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250 watt grid tie inverter build


that's my first post after reading whole thread dozen times.
I'd thank you tcmtech for excellent guide!
I actually built one on my desk with biggest available transformer -> sinking cca 2A at 12V power supply and power meter shows 35W.
Got wings!
Got questions!
I'd like to use old 3-phase 3hp 230Vac motor (till waiting for material to make own 12V windings). It is clear that I need rectifier. And with stronger wind also DC voltage will rise.
So I obviously need something in between. Or not?
Tcm, You used caps in H-bridge to dump switch off current. Do you have tested diodes instead? Using bridge rectifier paraller with transformer conduct switch off current back to power supply.
It looks more efficient way and put less stress to h-bridge parts. It may reduce harmonics too?




Most Helpful Member
Take a closer look at the first schematic I posted. they are part of the IGBT devices! They are what bypasses the switching devices and let the spike get absorbed by the capacitor.
What your saying is true it does help protect the switching devices and it already incorporated into the design.


Most Helpful Member
you won't be able to opend the files unless you have Altium Designer (I think)?

There are some PDFs though.


Most Helpful Member
Doh. I missed those.:eek:

Basic analog power system with IR2110's driving a standard H bridge. It dont get much simpler and more efficient than that! ;)

I dont see any AC line filtering though.
But at 100 watts it wont put out too much noise any way.
Nice clean layout of the actual unit.
The control systems seem a bit over complicated but thats just my opinion.
I would still consider it a good reference point any way! :)

The more people who test, experiment and build then post their work the better! :)

Get as many possible design concepts out on the Internet as possible. Somebody will start building them cheaper when there is enough information available! ;)


Well-Known Member
What are you all talking about the .sch and .brd are eagle files and it has a pdf and a txt list of parts what can't be opened
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Most Helpful Member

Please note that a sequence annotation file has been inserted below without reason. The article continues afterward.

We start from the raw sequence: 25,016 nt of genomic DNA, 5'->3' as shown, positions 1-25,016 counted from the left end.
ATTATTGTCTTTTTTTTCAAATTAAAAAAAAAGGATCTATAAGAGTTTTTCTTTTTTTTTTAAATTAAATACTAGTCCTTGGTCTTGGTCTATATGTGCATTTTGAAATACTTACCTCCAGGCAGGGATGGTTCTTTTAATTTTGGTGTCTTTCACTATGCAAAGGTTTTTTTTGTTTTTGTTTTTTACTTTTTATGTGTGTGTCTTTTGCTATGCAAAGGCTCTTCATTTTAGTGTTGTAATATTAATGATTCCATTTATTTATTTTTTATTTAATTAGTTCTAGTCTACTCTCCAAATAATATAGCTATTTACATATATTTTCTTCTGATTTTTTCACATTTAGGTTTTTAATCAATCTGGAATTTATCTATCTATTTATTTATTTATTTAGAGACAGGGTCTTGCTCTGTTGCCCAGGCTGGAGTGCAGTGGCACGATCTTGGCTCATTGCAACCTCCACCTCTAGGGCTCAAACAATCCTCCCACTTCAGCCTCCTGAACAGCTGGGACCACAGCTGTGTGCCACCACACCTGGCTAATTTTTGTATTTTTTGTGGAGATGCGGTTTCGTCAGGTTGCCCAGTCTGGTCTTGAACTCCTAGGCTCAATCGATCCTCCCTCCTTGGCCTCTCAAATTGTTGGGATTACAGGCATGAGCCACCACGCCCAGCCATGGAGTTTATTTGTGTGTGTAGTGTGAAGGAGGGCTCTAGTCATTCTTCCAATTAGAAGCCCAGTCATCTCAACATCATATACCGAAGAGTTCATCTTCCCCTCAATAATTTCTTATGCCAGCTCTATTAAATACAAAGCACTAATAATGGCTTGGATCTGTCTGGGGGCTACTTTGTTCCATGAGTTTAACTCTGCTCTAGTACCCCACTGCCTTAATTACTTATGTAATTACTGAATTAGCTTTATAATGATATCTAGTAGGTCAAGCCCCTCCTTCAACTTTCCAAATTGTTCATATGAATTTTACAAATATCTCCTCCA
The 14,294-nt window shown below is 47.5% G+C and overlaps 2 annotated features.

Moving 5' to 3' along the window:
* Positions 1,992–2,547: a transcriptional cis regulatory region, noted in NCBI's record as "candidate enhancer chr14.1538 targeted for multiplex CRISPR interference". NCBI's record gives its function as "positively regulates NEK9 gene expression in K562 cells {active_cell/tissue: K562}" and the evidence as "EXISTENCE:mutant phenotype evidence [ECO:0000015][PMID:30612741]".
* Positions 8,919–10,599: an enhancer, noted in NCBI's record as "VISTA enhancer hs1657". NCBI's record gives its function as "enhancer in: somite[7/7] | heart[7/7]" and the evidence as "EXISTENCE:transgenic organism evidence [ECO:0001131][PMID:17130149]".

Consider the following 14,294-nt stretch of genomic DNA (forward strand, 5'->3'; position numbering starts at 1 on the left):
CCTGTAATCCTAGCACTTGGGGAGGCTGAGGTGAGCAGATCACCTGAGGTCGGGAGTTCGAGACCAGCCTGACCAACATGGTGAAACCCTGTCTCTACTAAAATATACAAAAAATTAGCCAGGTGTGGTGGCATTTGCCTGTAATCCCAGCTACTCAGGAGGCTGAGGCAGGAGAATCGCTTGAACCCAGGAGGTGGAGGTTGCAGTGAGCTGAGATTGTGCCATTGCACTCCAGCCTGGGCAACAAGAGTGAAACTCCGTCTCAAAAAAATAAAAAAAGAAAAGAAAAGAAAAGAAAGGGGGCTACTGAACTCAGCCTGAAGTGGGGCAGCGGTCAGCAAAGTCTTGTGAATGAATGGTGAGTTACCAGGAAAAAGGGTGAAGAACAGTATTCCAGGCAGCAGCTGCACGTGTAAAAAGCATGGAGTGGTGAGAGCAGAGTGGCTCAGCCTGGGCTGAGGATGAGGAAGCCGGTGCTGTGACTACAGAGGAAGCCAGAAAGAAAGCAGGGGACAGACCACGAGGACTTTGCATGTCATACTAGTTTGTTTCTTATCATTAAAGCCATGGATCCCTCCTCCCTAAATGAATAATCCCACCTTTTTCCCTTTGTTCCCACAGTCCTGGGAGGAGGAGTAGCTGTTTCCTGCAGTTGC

My computer didnt like them and wont open them. Its all I can tell you.

Im not a computer person. If I click on it and it wont open thats a far as I get.
If it's Eagle then you'll need to download it; it can be found using Google.:D


Most Helpful Member
And those who have the brains to figure out how to do it with a Class D audio amplifier and a Phased Locked Loop have the brains to know releasing the schematics would be irresponsible.
Not really. Rather its just a needlessly complicated way to do it when there are much simpler and easier to build circuits that can do the same thing. ;)

The biggest problem with modifying off the shelf inverter units is simply that there are so many ways the are built that there is no universal hack that would work on all of them. Each brand and model is rather uniquely designed onto itself thus making every grid tie conversion something that would have to be specifically designed for each brand and model anyone tried to use. :(

Mostly grid tie co-gen is about saving money in the end which ultimately comes down to doing it as simple and cheap as effectively possible.

On DIY designs the end safety and responsibility are up to the builder and implementer of the end product not the designer and poster of the schematics. :p
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not to mention the fact that you aren't going to be diy'n a current mode inverter from an off the shelf voltage mode modified sinewave inverter if you're asking for help on a forum.

i mean, its possible but you'd have to have an ac line current sensor and full control over that H bridge.

here's a question: do ul 1741 grid tie inverters attempt to push a sine wave into the grid (as in they produce harmonics) or do they just follow the line?
with all the computer loads in the cities, it seems to me the grid would welcome the third harmonic produced by cheap and dirty diy grid tie inverters.:D
its not like the backfeeding the grid is even a concern, even if 10% of the grid was sub 10kw inverters, power goes out the grid goes down.
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